Gaines United Methodist Church Registers Voters

Voting is the core of American democracy. The months leading up to an election are filled with advertising and social media posts about issues and candidates, which can prove overwhelming.

One Saturday, a group of women decided to be a positive light amid the election chaos.

“Sister Circle,” a women’s Bible study group at Gaines United Methodist Church in Cincinnati decided to plan a voter registration drive. “We were looking for ways to be in service in the midst of COVID,” said Jana Johnson, leader of Sister Circle.

Supported by their pastor, the Rev. Evette Watt, the group planned a registration effort on four Saturdays before the November election. At Gaines and another location in the community, volunteers registered voters and provided education.

With close to 150 years of history in the community, Gaines had an ideal opportunity to serve and introduce themselves to their neighbors. In recent years, Madisonville, the neighborhood where Gaines is located, has seen dramatic shifts in landscape and demographics. Like many neighborhoods in major cities, Madisonville has shifted from a population of majority Black and lower- to middle-income households to a more multiracial community with an increase in overall household income.

Standing beside volunteers from a community Baptist church, 19 Gaines volunteers were armed with tools to help citizens make informed decisions.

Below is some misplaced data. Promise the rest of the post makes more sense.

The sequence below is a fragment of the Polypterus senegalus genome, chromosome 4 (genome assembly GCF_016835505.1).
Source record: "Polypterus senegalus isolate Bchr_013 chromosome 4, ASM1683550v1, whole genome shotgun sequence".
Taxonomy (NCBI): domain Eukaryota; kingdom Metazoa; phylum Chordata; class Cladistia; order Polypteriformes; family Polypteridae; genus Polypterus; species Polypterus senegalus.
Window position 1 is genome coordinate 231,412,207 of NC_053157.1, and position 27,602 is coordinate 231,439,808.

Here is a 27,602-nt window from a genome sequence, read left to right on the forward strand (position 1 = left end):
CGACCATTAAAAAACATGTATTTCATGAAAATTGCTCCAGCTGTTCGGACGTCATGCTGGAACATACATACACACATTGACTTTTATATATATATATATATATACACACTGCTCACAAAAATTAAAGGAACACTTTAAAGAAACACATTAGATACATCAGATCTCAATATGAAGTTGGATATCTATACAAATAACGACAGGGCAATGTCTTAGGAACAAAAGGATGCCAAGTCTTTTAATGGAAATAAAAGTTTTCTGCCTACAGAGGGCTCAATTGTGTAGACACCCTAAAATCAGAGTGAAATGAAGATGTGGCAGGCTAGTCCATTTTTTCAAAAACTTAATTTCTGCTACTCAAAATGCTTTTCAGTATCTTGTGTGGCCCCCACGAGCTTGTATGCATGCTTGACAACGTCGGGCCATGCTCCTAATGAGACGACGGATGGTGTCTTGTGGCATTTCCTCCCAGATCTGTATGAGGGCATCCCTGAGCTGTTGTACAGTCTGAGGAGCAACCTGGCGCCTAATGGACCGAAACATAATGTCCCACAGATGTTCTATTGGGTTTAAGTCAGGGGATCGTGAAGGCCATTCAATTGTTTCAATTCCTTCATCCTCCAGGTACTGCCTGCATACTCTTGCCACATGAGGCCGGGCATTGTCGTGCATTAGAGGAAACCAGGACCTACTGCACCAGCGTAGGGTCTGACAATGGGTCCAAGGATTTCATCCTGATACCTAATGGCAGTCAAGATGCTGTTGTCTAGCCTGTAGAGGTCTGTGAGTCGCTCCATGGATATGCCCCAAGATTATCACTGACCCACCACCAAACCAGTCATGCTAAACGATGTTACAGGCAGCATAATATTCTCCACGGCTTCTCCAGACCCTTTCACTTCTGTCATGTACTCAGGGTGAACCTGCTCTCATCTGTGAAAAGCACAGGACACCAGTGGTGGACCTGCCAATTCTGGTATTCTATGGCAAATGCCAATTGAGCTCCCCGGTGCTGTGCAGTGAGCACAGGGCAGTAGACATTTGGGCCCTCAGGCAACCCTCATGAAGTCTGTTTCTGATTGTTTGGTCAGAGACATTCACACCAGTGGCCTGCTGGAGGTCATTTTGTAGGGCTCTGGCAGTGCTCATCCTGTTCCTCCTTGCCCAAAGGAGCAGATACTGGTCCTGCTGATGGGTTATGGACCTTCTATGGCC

“We wanted people to see all perspectives,” said Valarie Willis, volunteer and member of Gaines. “As United Methodists, we can’t tell people who to vote for, but we have a chance to share what United Methodists stand for: racial and ethnic justice. Justice cannot prevail in ignorance.”

Those encountered shared their weariness of the division in the country and the COVID-19 pandemic. A hope for a better future was consistent among those served.

The community effort registered 30 new voters, confirmed registrations and educated many.

“Our ancestors died, fought and suffered through many inequalities, so we can have the right to vote,” said Johnson. “I believe God is doing something, and it is all going to be good.”

“The right to vote is a humanitarian right,” added Watt. “Gaines afforded the opportunity to register to vote and apply for absentee ballots to all people, which furthered The United Methodist Church’s commitment to social justice. As followers of Jesus Christ, we ministered to our community, and found life and purpose in this most important work. The Sister Circle took the gospel of Jesus Christ to the streets.”